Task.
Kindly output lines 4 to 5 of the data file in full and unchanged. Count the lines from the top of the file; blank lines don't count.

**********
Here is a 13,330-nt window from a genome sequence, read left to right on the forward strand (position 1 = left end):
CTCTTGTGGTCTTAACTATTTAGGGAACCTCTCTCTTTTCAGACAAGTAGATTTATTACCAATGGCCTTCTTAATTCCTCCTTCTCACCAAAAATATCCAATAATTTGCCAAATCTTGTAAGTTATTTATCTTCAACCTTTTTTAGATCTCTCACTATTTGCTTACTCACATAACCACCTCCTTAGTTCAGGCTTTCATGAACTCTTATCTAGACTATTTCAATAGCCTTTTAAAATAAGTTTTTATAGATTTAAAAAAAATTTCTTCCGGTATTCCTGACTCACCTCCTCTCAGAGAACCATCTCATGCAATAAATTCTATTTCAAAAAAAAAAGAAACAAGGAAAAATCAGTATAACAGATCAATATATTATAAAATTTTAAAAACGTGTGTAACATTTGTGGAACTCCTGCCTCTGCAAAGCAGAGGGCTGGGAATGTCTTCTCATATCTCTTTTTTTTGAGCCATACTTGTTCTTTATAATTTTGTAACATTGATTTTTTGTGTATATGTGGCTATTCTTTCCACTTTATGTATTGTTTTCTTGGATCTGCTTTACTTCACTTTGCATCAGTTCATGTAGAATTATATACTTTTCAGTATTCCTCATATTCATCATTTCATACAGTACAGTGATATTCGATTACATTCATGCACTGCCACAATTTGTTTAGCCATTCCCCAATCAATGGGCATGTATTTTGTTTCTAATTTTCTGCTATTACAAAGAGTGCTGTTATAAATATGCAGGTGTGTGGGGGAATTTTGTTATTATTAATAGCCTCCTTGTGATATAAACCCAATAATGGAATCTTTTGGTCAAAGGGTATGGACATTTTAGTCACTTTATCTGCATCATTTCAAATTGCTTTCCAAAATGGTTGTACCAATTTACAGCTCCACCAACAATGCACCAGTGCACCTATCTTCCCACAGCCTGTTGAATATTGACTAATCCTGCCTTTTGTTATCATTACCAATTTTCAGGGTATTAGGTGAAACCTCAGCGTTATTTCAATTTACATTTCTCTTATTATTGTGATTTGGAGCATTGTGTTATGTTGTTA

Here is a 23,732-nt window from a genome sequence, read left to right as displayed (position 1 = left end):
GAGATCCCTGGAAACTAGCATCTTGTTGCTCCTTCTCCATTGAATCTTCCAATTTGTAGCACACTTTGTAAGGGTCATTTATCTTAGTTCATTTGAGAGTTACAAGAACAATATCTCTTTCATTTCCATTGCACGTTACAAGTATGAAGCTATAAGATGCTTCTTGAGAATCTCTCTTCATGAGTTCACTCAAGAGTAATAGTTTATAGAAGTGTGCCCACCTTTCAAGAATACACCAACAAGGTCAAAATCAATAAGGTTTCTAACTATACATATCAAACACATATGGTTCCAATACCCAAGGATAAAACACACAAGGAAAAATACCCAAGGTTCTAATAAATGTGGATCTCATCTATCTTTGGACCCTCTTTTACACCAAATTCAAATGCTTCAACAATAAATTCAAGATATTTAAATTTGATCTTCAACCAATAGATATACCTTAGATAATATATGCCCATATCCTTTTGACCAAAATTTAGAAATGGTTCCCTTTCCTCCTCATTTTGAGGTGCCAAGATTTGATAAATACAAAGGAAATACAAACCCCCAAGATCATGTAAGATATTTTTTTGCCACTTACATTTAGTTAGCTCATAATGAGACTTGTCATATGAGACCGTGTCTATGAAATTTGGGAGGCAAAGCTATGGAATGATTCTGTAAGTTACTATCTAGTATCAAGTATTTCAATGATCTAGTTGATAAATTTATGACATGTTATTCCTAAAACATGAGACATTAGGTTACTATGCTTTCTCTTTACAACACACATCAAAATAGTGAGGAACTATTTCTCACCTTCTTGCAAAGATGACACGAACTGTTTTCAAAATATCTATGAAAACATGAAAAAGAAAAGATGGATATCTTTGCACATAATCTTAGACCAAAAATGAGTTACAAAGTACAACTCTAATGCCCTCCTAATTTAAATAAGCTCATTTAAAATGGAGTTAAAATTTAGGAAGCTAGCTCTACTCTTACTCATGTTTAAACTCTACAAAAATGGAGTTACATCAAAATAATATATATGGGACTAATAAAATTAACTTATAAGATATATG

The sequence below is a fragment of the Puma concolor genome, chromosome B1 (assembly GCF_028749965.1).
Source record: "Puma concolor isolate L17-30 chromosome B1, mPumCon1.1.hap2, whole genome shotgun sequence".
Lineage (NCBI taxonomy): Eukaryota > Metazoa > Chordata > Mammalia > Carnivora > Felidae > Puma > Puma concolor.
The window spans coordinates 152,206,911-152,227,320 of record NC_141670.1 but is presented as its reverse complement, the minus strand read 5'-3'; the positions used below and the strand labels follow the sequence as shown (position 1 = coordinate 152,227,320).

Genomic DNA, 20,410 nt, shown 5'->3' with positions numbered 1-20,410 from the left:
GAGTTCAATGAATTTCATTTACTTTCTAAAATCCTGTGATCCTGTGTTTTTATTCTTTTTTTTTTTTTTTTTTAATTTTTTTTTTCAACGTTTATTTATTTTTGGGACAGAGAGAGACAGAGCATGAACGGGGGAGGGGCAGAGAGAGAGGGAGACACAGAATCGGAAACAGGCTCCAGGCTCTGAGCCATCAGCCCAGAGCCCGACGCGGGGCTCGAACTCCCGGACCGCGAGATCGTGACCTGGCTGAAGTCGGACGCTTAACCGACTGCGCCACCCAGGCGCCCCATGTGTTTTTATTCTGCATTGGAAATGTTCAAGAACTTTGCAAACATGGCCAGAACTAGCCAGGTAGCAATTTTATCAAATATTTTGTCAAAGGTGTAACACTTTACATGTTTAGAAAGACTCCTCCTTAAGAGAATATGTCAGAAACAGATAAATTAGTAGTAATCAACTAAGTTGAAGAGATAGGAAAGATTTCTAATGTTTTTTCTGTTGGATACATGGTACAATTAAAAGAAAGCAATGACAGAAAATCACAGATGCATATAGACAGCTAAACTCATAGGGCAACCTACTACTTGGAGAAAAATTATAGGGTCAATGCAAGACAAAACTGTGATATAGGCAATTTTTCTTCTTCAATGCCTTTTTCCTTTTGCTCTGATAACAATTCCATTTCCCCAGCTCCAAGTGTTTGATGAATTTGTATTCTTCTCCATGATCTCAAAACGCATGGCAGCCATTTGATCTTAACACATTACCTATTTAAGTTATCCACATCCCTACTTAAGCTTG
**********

GAGATCCCTGGAAACTAGCATCTTGTTGCTCCTTCTCCATTGAATCTTCCAATTTGTAGCACACTTTGTAAGGGTCATTTATCTTAGTTCATTTGAGAGTTACAAGAACAATATCTCTTTCATTTCCATTGCACGTTACAAGTATGAAGCTATAAGATGCTTCTTGAGAATCTCTCTTCATGAGTTCACTCAAGAGTAATAGTTTATAGAAGTGTGCCCACCTTTCAAGAATACACCAACAAGGTCAAAATCAATAAGGTTTCTAACTATACATATCAAACACATATGGTTCCAATACCCAAGGATAAAACACACAAGGAAAAATACCCAAGGTTCTAATAAATGTGGATCTCATCTATCTTTGGACCCTCTTTTACACCAAATTCAAATGCTTCAACAATAAATTCAAGATATTTAAATTTGATCTTCAACCAATAGATATACCTTAGATAATATATGCCCATATCCTTTTGACCAAAATTTAGAAATGGTTCCCTTTCCTCCTCATTTTGAGGTGCCAAGATTTGATAAATACAAAGGAAATACAAACCCCCAAGATCATGTAAGATATTTTTTTGCCACTTACATTTAGTTAGCTCATAATGAGACTTGTCATATGAGACCGTGTCTATGAAATTTGGGAGGCAAAGCTATGGAATGATTCTGTAAGTTACTATCTAGTATCAAGTATTTCAATGATCTAGTTGATAAATTTATGACATGTTATTCCTAAAACATGAGACATTAGGTTACTATGCTTTCTCTTTACAACACACATCAAAATAGTGAGGAACTATTTCTCACCTTCTTGCAAAGATGACACGAACTGTTTTCAAAATATCTATGAAAACATGAAAAAGAAAAGATGGATATCTTTGCACATAATCTTAGACCAAAAATGAGTTACAAAGTACAACTCTAATGCCCTCCTAATTTAAATAAGCTCATTTAAAATGGAGTTAAAATTTAGGAAGCTAGCTCTACTCTTACTCATGTTTAAACTCTACAAAAATGGAGTTACATCAAAATAATATATATGGGACTAATAAAATTAACTTATAAGATATATG

The sequence below is a fragment of the Puma concolor genome, chromosome B1 (assembly GCF_028749965.1).